10 Most Beautiful Japanese Words 

 August 18, 2020

By  Paolo Palabrica

It’s no question that Japanese is one of the most beautiful and interesting languages in the world. The language itself carries on with it its culture and history. 

In this article we will be tackling ten of the most beautiful Japanese words. Most of these words don’t even have a direct translation in the English language. After reading this article, you will be able to appreciate the hidden values and culture that is hidden within their language.

10 Most Beautiful Japanese Words


This one has no direct translation in the English language. In Japanese companies, this word is used very often. A rough translation for it would be “thank you for your hard work”. 

When directly translated to the English language, it would mean something like, “you’re really tired/you look really tired”. Which means that someone has been working really hard that their “tiredness” is being acknowledged as a good thing.


This may not be a “one-word” Japanese word, but it does have one meaning that has no direct English translation. However, this one means “there’s nothing we can do about it”. When all the other possible options have been thought and considered, and that there is no other possible way. 

SHINRINYOKU(森林浴 – しんりんよく)

Before going into the meaning, it’s best if we acknowledge the kanji first. The word comprises three kanjis. 

森  - this is the kanji for forest. As you can see there are trees (木) on top of each other. A place that has a lot of trees is called, a forest. Isn’t it?

林 – this Kanji is also about a forest, but it probably doesn’t have a lot of trees, kind of like a grove.

浴 – this kanji is for bathing or for showering. 

When reading the meaning of the Kanjis this word means “forest bathing” or immersing yourself into the forest that you’re bathing into the beauty of nature. A little exploration and adoration for the forest by bathing in it.


This may be a common experience for English speakers, but there isn’t a word used to describe it. This is a noun that means “the buying of books over and over again but not able to read any of them”. Sounds like a mouthful right? 

Although this is a common case for everyone, only the Japanese have this situation contained in one word. Probably because most of the Japanese people love to read and because of reading too much, they were probably unable to finish all the books they bought.

IRUSU (いるす)

This next word is particularly funny because even though nobody wants to admit it, people secretly want to do it. 

Irusu (いるす) is the word that means “pretending to not be at home”. This is especially useful if you just want to avoid people altogether and try to act like nobody’s at home so they would go away.

KYOUIKU MAMA (きょういくまま)

This one is easy to understand. When directly translated, it would mean “a mother of education”. 

This doesn’t mean that she’s a teacher, but rather it would be a mother who enforces academics onto her children. Kind of like a stage mother, who are tight-locked into training their children.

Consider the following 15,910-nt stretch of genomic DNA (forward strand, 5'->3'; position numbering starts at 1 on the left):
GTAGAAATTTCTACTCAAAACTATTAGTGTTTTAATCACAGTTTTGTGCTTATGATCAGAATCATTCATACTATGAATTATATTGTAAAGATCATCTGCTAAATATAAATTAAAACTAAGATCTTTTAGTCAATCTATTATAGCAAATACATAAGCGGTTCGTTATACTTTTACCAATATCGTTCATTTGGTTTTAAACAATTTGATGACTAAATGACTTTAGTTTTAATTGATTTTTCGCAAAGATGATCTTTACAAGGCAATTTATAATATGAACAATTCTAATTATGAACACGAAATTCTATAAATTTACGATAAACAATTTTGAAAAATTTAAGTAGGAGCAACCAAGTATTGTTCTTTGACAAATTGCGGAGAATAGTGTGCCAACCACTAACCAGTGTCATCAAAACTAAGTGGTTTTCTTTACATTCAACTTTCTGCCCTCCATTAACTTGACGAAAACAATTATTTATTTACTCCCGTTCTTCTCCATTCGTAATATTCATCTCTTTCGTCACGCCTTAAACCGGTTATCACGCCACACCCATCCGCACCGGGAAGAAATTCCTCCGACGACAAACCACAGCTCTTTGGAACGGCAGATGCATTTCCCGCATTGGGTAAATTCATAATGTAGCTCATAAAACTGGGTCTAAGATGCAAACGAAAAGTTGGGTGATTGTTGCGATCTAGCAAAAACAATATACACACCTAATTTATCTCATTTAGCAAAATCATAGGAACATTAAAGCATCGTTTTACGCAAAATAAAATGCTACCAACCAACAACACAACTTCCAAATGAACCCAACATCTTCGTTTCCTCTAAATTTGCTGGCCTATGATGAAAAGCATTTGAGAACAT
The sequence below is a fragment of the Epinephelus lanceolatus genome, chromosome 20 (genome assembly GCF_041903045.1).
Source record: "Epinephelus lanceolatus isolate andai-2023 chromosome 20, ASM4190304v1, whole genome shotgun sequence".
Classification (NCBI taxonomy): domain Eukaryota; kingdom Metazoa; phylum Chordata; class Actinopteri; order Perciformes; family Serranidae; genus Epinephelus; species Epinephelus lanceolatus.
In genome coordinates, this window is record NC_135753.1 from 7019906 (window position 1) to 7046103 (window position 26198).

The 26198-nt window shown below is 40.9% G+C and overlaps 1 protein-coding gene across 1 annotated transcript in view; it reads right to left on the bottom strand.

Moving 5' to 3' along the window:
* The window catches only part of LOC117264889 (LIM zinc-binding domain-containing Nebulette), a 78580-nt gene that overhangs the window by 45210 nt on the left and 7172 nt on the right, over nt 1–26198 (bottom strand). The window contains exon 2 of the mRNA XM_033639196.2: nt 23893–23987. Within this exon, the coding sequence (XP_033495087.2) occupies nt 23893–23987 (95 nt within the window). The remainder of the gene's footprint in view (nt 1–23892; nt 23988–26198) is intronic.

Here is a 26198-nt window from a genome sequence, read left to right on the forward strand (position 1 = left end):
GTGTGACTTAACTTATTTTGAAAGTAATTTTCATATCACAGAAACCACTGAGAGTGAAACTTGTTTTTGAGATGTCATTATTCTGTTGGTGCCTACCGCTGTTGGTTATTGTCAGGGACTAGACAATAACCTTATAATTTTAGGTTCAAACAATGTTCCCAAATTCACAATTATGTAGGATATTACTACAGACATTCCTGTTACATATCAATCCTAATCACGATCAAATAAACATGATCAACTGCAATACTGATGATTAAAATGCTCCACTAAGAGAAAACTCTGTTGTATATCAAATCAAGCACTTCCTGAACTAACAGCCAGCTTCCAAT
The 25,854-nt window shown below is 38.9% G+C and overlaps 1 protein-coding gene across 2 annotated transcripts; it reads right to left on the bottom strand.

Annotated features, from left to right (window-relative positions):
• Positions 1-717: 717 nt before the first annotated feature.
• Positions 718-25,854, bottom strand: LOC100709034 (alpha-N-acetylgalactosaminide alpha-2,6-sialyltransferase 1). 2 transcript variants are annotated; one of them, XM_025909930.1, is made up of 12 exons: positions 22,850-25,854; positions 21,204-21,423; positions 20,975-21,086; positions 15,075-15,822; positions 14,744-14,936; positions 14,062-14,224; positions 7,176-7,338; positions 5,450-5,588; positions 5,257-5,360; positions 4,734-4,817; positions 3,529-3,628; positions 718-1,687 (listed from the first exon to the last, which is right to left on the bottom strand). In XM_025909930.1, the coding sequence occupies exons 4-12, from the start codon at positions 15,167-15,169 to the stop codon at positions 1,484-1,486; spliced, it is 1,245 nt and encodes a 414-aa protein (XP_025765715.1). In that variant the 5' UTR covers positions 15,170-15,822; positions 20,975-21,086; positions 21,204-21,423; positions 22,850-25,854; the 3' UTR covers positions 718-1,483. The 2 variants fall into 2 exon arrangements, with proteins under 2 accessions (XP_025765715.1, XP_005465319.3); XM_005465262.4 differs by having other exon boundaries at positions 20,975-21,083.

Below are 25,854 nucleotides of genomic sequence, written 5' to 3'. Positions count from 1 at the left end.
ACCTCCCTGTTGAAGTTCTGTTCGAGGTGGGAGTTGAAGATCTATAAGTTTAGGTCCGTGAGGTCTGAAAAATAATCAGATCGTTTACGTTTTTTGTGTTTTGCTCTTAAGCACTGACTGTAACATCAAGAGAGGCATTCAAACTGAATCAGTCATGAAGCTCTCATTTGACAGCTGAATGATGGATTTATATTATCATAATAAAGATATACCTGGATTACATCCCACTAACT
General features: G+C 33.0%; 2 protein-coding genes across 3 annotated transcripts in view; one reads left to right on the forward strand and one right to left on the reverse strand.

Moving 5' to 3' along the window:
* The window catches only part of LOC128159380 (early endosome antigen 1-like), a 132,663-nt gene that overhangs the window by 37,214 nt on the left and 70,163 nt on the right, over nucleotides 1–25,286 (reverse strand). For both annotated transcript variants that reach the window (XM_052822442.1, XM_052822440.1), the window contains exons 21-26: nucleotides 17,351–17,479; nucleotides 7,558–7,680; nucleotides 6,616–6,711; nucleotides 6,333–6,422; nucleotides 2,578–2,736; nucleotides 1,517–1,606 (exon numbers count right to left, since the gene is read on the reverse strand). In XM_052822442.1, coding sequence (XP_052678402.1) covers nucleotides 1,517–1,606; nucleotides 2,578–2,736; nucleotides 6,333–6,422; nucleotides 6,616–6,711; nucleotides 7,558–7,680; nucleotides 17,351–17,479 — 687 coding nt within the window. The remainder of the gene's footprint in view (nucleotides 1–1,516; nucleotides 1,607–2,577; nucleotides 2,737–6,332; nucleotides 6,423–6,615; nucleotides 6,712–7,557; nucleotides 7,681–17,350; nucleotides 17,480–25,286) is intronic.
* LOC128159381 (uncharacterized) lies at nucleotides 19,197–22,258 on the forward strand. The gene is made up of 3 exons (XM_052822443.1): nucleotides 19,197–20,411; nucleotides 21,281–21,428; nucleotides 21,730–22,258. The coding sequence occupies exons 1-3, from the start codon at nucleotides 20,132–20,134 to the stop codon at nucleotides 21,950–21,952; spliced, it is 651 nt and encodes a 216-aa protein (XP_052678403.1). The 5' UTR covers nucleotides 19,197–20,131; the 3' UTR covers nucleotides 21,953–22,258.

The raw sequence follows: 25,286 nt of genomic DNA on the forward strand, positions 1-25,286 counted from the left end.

This may be cheating since it is a borrowed word from English albeit not being used very often. This is derived from the word “Petrichor” which is the aroma that you smell when it’s raining. 

It’s that lovely smell when the rain touches the ground and creates a scent that calms the nerves.


The direct translation for this word is quite weird. To put it simply, it means “the floating world”. It conveys a feeling of floating, being in the present, feeling no stress and no problems. You’re in some sort of zen, away from woes and horrible thoughts. 

It feels like you’re in a world that’s just floating. The Japanese have perfectly created a word to describe this feeling.


This word completely summarizes the Japanese standard way of thinking. This word means “continuous improvement”. Although this is mainly used in a business setting, you get to see a glimpse of the Japanese way of living. 

They are aiming for constant and continuous improvement within themselves. That as you get older, you only become stronger and wiser.


This word does not have any clear meaning to it. It could mean a variety of things. From very bad to very good. Just like how the English word “bad” could casually mean “good” depending on the context.

This word can mean superlatives and extremes. Ranging from “great!”, “awesome!”, “worst!”, “bad!”, “amazing!”. The whole fluidity of the word makes it beautiful, and that every time you hear it, it may bear a whole different meaning depending on the context.


When a language has a singular word to contain a phrase or a situation, it greatly shows the depth of their language. The Japanese language is a language that focuses on hard work, improvement and the beauty of nature. It contains stories of its culture and history within its words. 

Do you also have words that are exclusive in your language? Let us know your inputs!

Mata ne! (またね)(See you!) 

Paolo Palabrica

Paolo is a software engineer in the Philippines whose hobby is learning languages. He has self-studied Japanese for over 3 years, and now speaks 3 languages and 3 Philippine dialects.

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